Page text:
Amtrak’s On-Time Performance in Cleveland Has Been Pretty Superb Over the Previous Month

Seeing Amtrak in daylight in Northeast Ohio has been happening much in the past month because the trains have arrived mostly on time during the darkness hours. Shown is a very late eastbound Lake Shore Limited at the Cleveland Amtrak station on June 23, 2010.

The past month would have been a good time to travel on Amtrak from Northeast Ohio.

Due to social distancing orders during the COVID-19 pandemic, the public has been discouraged from traveling except when necessary.

That has led to lightly patronized Amtrak trains. Want a window seat in the middle of your coach? No problem; you can sit anywhere you’d like.

But perhaps a side benefit of traveling by train during a pandemic would have been a good chance your train would have arrived in Cleveland on time or better.

Despite its reputation for being the “Late Shore,” the Chicago-New York/Boston Lake Shore Limited has posted some outstanding on-time performances.

A check of arrival times for the four Amtrak trains serving Northeast Ohio between April 19 and March 23 found that No. 48 has arrived late in Cleveland just three times.

During the 28-day period sampled, No. 48 arrived early 25 times. It didn’t just arrive early it arrived well before its scheduled 5:38 a.m. arrival time.

In fact, No. 48 arrived in Cleveland 10 minutes or more ahead of schedule 22 times and 12 of those times it was 20 minutes or more early.

The earliest that the eastbound Lake Shore has arrived was 28 minutes, which it has done three times while checking in 27 minutes early six times.

Westbound counterpart No. 49 arrived early into Cleveland 20 times over the 28-day period and in all of those instances it was five minutes or more ahead of schedule.

No. 49 has been 10 minutes or more ahead of schedule seven times.

The performance of the Capitol Limited has been a tale of two trains.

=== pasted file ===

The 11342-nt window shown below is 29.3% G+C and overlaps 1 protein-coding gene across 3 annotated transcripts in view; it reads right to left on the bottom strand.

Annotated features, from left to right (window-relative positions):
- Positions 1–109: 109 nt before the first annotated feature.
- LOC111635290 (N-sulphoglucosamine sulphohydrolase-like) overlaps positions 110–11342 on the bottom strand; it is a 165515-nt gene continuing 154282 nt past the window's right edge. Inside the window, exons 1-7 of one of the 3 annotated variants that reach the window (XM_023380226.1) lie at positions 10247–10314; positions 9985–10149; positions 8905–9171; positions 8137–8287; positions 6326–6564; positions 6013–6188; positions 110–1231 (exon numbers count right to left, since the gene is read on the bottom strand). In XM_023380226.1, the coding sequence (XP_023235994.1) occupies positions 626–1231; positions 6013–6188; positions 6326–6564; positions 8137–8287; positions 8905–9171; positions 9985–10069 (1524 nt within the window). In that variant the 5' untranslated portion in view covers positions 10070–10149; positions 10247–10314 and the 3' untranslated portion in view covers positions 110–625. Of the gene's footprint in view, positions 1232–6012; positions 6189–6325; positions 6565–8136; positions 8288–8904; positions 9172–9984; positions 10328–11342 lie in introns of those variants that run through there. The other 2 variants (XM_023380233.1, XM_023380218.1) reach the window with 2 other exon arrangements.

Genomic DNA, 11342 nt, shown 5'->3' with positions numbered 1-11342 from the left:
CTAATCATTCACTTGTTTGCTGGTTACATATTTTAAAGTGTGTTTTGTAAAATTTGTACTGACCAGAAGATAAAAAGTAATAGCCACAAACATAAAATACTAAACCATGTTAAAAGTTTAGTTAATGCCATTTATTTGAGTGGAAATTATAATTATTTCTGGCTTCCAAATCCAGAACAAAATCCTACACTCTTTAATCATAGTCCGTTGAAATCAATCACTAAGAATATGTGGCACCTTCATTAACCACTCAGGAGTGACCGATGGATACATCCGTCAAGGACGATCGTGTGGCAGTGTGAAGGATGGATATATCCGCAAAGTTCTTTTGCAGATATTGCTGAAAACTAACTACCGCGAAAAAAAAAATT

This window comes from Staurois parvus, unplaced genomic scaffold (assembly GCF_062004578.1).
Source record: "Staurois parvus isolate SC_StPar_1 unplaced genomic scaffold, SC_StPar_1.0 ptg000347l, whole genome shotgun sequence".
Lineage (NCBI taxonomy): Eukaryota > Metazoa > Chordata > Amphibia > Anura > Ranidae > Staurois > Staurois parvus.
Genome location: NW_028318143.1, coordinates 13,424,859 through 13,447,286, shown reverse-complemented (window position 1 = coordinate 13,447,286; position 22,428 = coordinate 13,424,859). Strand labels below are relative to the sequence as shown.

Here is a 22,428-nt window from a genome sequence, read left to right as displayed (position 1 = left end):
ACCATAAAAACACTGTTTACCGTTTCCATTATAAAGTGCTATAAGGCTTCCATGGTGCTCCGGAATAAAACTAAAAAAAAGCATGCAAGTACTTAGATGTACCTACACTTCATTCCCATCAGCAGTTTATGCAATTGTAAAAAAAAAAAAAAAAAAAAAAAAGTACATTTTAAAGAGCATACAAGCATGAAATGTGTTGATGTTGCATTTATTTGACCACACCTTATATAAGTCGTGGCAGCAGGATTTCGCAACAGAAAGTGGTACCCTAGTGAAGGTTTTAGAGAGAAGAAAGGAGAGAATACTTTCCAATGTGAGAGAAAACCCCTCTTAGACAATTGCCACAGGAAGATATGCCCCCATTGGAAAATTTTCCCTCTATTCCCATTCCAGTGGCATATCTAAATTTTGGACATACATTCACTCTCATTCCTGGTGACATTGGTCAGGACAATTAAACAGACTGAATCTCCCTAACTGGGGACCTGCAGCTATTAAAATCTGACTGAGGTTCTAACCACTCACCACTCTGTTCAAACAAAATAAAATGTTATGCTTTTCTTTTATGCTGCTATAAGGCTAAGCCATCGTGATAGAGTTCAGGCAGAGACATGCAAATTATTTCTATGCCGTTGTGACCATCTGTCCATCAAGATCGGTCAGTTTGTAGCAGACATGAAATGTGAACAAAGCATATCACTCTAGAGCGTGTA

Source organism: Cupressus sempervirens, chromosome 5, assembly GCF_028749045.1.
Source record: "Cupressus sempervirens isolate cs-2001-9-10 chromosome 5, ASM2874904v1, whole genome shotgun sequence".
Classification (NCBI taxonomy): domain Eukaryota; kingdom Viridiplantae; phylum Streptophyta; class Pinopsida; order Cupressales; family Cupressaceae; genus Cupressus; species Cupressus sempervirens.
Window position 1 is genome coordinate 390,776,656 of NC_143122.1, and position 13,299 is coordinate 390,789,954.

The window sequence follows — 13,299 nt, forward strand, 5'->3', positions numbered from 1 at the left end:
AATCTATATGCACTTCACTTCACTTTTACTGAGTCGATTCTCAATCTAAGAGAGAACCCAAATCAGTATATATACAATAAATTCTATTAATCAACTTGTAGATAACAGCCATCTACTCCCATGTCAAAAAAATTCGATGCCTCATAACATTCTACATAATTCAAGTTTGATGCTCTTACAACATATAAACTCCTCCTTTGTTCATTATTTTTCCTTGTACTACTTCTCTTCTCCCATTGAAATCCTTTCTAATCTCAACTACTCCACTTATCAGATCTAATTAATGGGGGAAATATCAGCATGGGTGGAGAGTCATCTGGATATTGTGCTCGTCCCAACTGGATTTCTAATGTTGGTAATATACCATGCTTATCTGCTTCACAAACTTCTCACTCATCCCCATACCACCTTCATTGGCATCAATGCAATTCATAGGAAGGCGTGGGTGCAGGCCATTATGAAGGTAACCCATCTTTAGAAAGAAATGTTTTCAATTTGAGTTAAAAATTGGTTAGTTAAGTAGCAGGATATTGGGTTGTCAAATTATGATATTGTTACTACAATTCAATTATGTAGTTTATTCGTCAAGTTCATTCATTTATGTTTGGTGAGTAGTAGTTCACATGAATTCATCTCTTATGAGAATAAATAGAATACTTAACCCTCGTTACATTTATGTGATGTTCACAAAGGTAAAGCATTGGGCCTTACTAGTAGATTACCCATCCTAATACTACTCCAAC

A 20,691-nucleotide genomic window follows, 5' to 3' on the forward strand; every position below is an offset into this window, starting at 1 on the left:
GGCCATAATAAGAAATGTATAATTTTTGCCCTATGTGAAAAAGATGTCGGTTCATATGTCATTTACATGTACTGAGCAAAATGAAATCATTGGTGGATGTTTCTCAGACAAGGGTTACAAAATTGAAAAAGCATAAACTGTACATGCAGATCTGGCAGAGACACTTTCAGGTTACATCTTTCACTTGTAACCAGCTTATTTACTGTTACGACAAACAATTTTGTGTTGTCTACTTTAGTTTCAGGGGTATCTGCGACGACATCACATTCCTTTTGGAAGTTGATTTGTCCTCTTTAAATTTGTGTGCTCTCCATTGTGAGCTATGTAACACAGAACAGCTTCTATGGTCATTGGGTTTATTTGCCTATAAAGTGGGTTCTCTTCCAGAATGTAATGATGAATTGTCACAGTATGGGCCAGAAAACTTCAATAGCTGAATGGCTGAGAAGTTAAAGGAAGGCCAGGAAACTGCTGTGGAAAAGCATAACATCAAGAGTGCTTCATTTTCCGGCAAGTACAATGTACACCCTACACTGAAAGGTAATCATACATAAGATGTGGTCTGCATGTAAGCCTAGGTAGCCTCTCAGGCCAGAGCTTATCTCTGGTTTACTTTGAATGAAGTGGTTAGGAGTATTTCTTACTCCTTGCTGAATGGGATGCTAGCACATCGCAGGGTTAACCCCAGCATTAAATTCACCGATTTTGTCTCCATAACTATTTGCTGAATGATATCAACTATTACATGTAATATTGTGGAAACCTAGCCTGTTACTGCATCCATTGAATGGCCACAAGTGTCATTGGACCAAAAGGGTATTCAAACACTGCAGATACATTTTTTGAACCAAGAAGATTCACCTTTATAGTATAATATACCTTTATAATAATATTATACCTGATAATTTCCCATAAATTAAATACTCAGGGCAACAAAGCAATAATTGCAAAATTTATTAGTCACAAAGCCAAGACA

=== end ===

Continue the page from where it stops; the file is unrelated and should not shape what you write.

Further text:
The westbound Capitol has been early into Cleveland 16 times with seven of those being five or fewer minutes ahead of schedule and nine being more than five minutes early.

No. 29 has halted at the station more than 10 minutes early eight times.

Eastbound No. 30, though, has easily been Amtrak’s latest train into Cleveland over the past month, arriving early just nine times.

No. 30 has arrived late on 18 of the 28 days reviewed and on 12 of those occasions it was more than 10 minutes late.

It is noteworthy that over the course of 112 train arrivals, only twice has a train been reported as arriving in Cleveland at the exact time shown in the timetable. The Capitol Limited did it once in each direction.

Only seven times out of 112 arrivals have Amtrak trains arrived in Cleveland an hour or more behind schedule.

All but once the lateness was less than two hours. The exception was the westbound Capitol pulling in 4 hours and 42 minutes late on April 3.

That delay was largely due to a grade crossing collision near Columbiana, Ohio.

These figures may or may not be aberrations that are related in some manner to the fallout of the pandemic.

A valid comparison with on-time arrival and departure times reported for the same dates in past years would be needed to begin addressing that question.

Given that Amtrak has complained loudly and often in recent years about poor on-time performance of its trains that it has blamed on dispatching practices of it host railroads there is some reason to wonder if the pandemic has resulted in better Amtrak performances.

It could be that falling freight traffic combined with fewer freight trains being operated as part of the precision scheduled railroading model that Amtrak has to contend with less freight train interference.

It might also be that even fewer freight trains are operating during the pandemic because freight traffic has fallen even further as reported by the Association of American Railroads in its weekly freight traffic reports.

With fewer passengers, Amtrak has less opportunity for passenger-related delays. Trains can load and unload quicker and that might have enabled better timekeeping.

I noticed but did not record a few instances in which a train arrived in Cleveland a few minutes late but was able to leave on time.

All four Amtrak trains serving Cleveland have dwell time built into their schedules although it varies by train.

It is six minutes for No. 29, nine minutes for No. 30, and 12 minutes for both Nos. 48 and 49.

Some of the good timekeeping may also be simply good fortune, such as fewer freight train mechanical failures that can back up traffic as dispatchers try to route Amtrak and their freights around a stalled train.

It remains to be seen if Amtrak’s good fortune in Northeast Ohio on-time performance will last.

Tags: , , , , , , ,

Leave a Reply

Fill in your details below or click an icon to log in: Logo

You are commenting using your account. Log Out /  Change )

Twitter picture

You are commenting using your Twitter account. Log Out /  Change )

Facebook photo

You are commenting using your Facebook account. Log Out /  Change )

Connecting to %s

This site uses Akismet to reduce spam. Learn how your comment data is processed.

%d bloggers like this: